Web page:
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Stardrive

May 27

Susskind writes in
SU-ITP-93-15
June 1993
hep-th/9306069
The Stretched Horizon and Black Hole Complementarity
Leonard Susskind, L´arus Thorlacius,† and John Uglum
"We argue that a phenomenological description of black holes, based on the idea of a “stretched horizon,' which can absorb, thermalize, and re-emit information, is consistent with these postulates."
Note word "absorb." In the case of our future event horizon the re-emission must be Wheeler-Feynman advanced waves in the sense of the Cramer transaction.
Note in this case there is an "infinite" blueshift at the future event horizon absorber for the retarded wave that redshifts back to the emitter frequency in the advanced wave in a self-consistent time loop.
"Although we shall not introduce specific postulates about observers who fall through
the global event horizon, there is a widespread belief which we fully share. The belief is based
on the equivalence principle and the fact that the global event horizon of a very massive black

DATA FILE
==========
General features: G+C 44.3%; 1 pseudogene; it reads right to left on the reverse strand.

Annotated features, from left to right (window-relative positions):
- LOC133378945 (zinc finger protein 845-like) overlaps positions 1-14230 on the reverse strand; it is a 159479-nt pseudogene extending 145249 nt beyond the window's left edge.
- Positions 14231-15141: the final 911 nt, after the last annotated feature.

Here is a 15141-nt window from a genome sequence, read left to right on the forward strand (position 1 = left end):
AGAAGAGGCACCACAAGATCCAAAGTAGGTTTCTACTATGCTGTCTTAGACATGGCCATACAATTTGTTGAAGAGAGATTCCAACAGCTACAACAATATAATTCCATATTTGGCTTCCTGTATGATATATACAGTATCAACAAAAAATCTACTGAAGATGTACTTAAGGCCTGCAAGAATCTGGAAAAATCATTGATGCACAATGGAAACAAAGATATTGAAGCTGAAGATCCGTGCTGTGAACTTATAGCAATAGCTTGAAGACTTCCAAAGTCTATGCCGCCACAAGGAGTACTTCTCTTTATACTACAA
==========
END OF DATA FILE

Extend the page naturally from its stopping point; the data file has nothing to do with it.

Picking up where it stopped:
hole does not have large curvature, energy density, pressure, or any other invariant signal
of its presence. For this reason, it seems certain that a freely falling observer experiences
nothing out of the ordinary when crossing the horizon."

This belief becomes questionable if there is an actual plasma at the horizon induced by the interaction of photons on null geodesics with the virtual particles stuck to the horizon. Same would apply to massive particles on timelike geodesics. The existence of a real plasma would be locally frame invariant. A similar issue arises in George Chapline's dark star model that looks like a black hole to the exterior observers.